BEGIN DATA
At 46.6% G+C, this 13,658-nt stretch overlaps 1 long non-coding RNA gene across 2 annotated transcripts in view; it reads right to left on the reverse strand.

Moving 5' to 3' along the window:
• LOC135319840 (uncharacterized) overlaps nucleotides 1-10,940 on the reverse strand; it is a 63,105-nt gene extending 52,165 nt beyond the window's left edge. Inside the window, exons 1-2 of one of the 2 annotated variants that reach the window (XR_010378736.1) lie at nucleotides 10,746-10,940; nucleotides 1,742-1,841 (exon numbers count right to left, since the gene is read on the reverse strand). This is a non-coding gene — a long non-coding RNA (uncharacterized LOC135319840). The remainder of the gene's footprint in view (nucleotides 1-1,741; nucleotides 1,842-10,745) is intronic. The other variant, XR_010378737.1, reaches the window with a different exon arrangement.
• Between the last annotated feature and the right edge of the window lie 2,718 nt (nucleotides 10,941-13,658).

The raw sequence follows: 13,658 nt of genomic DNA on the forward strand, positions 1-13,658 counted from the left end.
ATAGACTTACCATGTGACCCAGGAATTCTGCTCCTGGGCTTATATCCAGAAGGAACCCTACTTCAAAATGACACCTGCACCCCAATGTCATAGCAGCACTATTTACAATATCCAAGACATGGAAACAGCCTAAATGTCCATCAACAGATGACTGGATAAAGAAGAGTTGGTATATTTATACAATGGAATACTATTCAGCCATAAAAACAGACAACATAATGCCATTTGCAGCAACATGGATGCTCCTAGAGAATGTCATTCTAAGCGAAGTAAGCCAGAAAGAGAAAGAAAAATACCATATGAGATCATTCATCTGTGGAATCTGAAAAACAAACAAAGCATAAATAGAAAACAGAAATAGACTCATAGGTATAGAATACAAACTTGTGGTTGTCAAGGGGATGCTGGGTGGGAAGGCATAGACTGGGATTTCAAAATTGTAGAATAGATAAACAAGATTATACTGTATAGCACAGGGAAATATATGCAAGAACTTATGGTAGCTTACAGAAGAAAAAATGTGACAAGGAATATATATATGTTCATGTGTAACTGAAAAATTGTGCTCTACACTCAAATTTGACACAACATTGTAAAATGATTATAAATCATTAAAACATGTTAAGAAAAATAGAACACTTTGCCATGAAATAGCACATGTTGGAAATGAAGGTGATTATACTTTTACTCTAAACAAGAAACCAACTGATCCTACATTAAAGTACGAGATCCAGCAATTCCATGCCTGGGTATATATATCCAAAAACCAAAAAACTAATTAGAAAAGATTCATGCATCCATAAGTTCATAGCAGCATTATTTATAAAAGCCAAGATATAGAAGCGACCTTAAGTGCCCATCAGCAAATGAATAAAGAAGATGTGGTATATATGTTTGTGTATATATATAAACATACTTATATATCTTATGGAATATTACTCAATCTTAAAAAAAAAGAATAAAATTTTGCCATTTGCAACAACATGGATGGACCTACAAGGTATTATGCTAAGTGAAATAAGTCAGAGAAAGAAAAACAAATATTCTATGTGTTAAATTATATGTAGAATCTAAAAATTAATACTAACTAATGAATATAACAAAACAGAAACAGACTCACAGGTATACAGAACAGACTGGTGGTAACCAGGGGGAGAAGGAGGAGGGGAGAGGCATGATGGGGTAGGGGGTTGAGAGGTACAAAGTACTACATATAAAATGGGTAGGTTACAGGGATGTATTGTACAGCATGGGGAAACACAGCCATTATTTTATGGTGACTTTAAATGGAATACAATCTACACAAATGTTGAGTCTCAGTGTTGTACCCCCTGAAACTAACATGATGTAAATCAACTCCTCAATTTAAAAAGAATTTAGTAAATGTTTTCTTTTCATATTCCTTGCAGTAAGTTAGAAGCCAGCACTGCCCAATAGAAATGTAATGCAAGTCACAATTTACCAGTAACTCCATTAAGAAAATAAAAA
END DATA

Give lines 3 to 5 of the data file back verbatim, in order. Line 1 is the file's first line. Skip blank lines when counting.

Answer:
• LOC135319840 (uncharacterized) overlaps nucleotides 1-10,940 on the reverse strand; it is a 63,105-nt gene extending 52,165 nt beyond the window's left edge. Inside the window, exons 1-2 of one of the 2 annotated variants that reach the window (XR_010378736.1) lie at nucleotides 10,746-10,940; nucleotides 1,742-1,841 (exon numbers count right to left, since the gene is read on the reverse strand). This is a non-coding gene — a long non-coding RNA (uncharacterized LOC135319840). The remainder of the gene's footprint in view (nucleotides 1-1,741; nucleotides 1,842-10,745) is intronic. The other variant, XR_010378737.1, reaches the window with a different exon arrangement.
• Between the last annotated feature and the right edge of the window lie 2,718 nt (nucleotides 10,941-13,658).

The raw sequence follows: 13,658 nt of genomic DNA on the forward strand, positions 1-13,658 counted from the left end.